A brief history of Hyperbaric Oxygen Therapy
The use of high levels of oxygen under pressure is nothing new. The first documented use of hyperbaric therapy occurred in 1662 when a British physician created an airtight chamber, called a 'domicilium', in which the atmosphere could be compressed and decompressed using oxygen bellows and valves. It’s tough to tell if these patients treated in the dimicillium improved but it’s interesting to not that this technology was being utilized BEFORE the discover of oxygen!
We now commonly use HBOT to treat many conditions such as non-healing wounds, radiation tissue injury, carbon monoxide poisoning and certain injections because we know that when the body is exposed to elevated pressure, more oxygen can be dissolved into the blood, on red blood cells, but also into the plasma which does not usually carry high levels of oxgyen. This increased level of oxygen has an anti-inflammatory, anti-microbial effect. It helps to reduce swelling (edema) and stimulates production of white blood cells, helping the body’s immune system to function better. It also stimulates the growth of new blood vessels which can bring blood (and oxygen) to tissues that may have been struggling.
Believe it or not, Hyperbaric Medicine is nothing new.
When people ask “what kind of nursing do you do?” and I respond that I work in Hyperbaric medicine, most replies are something like “wow, that sounds high-tech!” or a blank expression followed by “what is that?” The funny thing is that Hyperbaric Medicine is actually very LOW-tech and has been around for centuries, we just don’t hear much about it mainstream medicine and everyday life.
Some historical events the development of the field of Hyeprbaric Medicine:
Junod built a chamber in France in 1834 to treat pulmonary conditions at pressures between 2 and 4 atmospheres absolute.
During the following century “pneumatic centres” were established in Europe and the USA which used hyperbaric air to treat a variety of conditions.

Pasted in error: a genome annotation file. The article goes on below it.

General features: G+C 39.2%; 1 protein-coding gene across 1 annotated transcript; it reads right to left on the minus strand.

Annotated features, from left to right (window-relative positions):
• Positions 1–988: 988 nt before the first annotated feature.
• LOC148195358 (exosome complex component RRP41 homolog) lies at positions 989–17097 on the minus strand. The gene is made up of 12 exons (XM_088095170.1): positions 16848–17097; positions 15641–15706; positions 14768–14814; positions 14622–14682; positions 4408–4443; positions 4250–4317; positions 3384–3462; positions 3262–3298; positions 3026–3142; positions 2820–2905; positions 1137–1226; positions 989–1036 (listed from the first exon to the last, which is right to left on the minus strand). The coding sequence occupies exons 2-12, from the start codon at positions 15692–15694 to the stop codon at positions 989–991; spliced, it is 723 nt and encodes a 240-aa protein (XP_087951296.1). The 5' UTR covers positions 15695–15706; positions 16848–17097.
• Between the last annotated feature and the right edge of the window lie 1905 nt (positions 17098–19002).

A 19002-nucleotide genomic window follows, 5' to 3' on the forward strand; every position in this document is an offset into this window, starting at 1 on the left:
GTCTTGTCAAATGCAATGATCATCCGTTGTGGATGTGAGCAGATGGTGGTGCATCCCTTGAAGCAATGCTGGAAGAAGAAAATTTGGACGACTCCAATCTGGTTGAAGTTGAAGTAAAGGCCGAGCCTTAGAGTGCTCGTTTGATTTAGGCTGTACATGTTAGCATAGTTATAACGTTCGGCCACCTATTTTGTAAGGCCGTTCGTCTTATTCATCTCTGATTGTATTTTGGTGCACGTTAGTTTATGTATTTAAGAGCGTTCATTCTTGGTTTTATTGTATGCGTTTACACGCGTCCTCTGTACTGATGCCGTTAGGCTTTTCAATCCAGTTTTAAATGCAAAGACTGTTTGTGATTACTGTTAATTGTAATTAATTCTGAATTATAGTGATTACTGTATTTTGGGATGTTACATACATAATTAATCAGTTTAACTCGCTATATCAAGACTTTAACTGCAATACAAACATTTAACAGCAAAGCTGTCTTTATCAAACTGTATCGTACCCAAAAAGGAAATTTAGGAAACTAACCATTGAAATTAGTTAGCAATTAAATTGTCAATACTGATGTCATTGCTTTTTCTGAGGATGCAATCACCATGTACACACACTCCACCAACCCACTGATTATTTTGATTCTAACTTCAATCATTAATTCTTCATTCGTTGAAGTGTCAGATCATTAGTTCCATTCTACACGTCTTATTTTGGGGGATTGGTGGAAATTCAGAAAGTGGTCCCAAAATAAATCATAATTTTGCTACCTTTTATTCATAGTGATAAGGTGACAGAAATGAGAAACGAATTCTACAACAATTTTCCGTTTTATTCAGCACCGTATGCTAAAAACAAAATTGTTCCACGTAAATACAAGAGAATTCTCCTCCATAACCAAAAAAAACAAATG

Dr. J. Leonard Corning built the first hyperbaric chamber in the United States in New York in 1891.
Orval Cunningham, a professor of anesthesia at the University of Kansas in the early 1900s observed that people suffering from circulatory disorders did better at sea level than at altitude and this formed the basis for his use of hyperbaric air. In 1918 he successfully treated patients suffering from the Spanish flu with hyperbaric air.
In 1937, when Behnke and Shaw first used high-pressure oxygen in the treatment of decompression sickness
In 1955 and 1956 Churchill-Davidson, in the UK, used hyperbaric oxygen to enhance the radiosensitivity of tumors
Ite Boerema successfully used it in cardiac surgery.
In 1961 Willem Hendrik Brummelkamp published on the use of hyperbaric oxygen in the treatment of clostridial gas gangrene
In 1962 Smith and Sharp reported successful treatment of carbon monoxide poisoning with hyperbaric oxygen.
Clarke, D. (2008). History of Hyperbaric Therapy. In T. S. Neuman & S. R. Thom (Eds.), Physiology and Medicine of Hyperbaric Oxygen Therapy (1st ed., pp. 3-23). Philadelphia: Saunders. Retrieved from ClinicalKey.
Jain, K. K. (2009). Textbook of hyperbaric medicine. Cambridge, Mass.: Hogrefe and Huber.
Moon, R. E., & Camporesi, E. M. (1999). Hyperbaric oxygen therapy: from the nineteenth to the twenty-first century. Respir Care Clin N Am, 5(1), 1-5.